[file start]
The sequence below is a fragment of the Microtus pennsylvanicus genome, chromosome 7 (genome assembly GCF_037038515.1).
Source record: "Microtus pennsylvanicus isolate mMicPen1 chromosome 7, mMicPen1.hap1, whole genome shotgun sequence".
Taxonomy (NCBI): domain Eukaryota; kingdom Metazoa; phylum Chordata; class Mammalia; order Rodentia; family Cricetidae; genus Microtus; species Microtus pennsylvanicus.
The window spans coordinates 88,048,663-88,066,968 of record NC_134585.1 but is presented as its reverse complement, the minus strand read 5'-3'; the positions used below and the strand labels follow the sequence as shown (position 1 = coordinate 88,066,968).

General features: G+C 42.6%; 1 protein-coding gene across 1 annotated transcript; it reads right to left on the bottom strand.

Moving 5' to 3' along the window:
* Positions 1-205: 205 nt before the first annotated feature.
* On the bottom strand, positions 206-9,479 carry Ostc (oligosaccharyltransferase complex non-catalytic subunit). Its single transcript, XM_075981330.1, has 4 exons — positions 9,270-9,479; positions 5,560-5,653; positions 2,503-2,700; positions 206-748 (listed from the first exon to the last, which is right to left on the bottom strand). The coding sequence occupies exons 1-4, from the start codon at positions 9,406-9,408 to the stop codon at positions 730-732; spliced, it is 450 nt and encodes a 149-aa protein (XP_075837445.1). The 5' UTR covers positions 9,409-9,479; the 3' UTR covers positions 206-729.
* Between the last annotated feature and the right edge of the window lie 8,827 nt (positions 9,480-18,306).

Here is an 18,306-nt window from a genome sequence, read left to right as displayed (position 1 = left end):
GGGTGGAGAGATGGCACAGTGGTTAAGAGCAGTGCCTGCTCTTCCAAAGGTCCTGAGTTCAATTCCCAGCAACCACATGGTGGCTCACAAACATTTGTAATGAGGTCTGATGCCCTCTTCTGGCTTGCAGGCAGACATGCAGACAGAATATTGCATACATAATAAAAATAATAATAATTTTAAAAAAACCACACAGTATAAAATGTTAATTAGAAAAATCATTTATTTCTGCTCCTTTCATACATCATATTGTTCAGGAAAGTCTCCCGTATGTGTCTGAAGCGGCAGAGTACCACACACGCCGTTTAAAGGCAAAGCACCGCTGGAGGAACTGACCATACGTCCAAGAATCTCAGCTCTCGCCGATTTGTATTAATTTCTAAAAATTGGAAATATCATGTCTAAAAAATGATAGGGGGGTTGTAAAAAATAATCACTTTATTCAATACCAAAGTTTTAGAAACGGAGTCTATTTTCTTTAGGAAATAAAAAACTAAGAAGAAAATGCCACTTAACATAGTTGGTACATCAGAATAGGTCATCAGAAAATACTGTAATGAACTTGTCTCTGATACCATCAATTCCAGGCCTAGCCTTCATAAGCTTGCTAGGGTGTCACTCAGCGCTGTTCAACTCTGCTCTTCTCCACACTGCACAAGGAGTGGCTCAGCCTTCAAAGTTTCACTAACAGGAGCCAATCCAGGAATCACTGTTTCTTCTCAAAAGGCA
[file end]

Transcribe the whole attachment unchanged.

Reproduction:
The sequence below is a fragment of the Microtus pennsylvanicus genome, chromosome 7 (genome assembly GCF_037038515.1).
Source record: "Microtus pennsylvanicus isolate mMicPen1 chromosome 7, mMicPen1.hap1, whole genome shotgun sequence".
Taxonomy (NCBI): domain Eukaryota; kingdom Metazoa; phylum Chordata; class Mammalia; order Rodentia; family Cricetidae; genus Microtus; species Microtus pennsylvanicus.
The window spans coordinates 88,048,663-88,066,968 of record NC_134585.1 but is presented as its reverse complement, the minus strand read 5'-3'; the positions used below and the strand labels follow the sequence as shown (position 1 = coordinate 88,066,968).

General features: G+C 42.6%; 1 protein-coding gene across 1 annotated transcript; it reads right to left on the bottom strand.

Moving 5' to 3' along the window:
* Positions 1-205: 205 nt before the first annotated feature.
* On the bottom strand, positions 206-9,479 carry Ostc (oligosaccharyltransferase complex non-catalytic subunit). Its single transcript, XM_075981330.1, has 4 exons — positions 9,270-9,479; positions 5,560-5,653; positions 2,503-2,700; positions 206-748 (listed from the first exon to the last, which is right to left on the bottom strand). The coding sequence occupies exons 1-4, from the start codon at positions 9,406-9,408 to the stop codon at positions 730-732; spliced, it is 450 nt and encodes a 149-aa protein (XP_075837445.1). The 5' UTR covers positions 9,409-9,479; the 3' UTR covers positions 206-729.
* Between the last annotated feature and the right edge of the window lie 8,827 nt (positions 9,480-18,306).

Here is an 18,306-nt window from a genome sequence, read left to right as displayed (position 1 = left end):
GGGTGGAGAGATGGCACAGTGGTTAAGAGCAGTGCCTGCTCTTCCAAAGGTCCTGAGTTCAATTCCCAGCAACCACATGGTGGCTCACAAACATTTGTAATGAGGTCTGATGCCCTCTTCTGGCTTGCAGGCAGACATGCAGACAGAATATTGCATACATAATAAAAATAATAATAATTTTAAAAAAACCACACAGTATAAAATGTTAATTAGAAAAATCATTTATTTCTGCTCCTTTCATACATCATATTGTTCAGGAAAGTCTCCCGTATGTGTCTGAAGCGGCAGAGTACCACACACGCCGTTTAAAGGCAAAGCACCGCTGGAGGAACTGACCATACGTCCAAGAATCTCAGCTCTCGCCGATTTGTATTAATTTCTAAAAATTGGAAATATCATGTCTAAAAAATGATAGGGGGGTTGTAAAAAATAATCACTTTATTCAATACCAAAGTTTTAGAAACGGAGTCTATTTTCTTTAGGAAATAAAAAACTAAGAAGAAAATGCCACTTAACATAGTTGGTACATCAGAATAGGTCATCAGAAAATACTGTAATGAACTTGTCTCTGATACCATCAATTCCAGGCCTAGCCTTCATAAGCTTGCTAGGGTGTCACTCAGCGCTGTTCAACTCTGCTCTTCTCCACACTGCACAAGGAGTGGCTCAGCCTTCAAAGTTTCACTAACAGGAGCCAATCCAGGAATCACTGTTTCTTCTCAAAAGGCA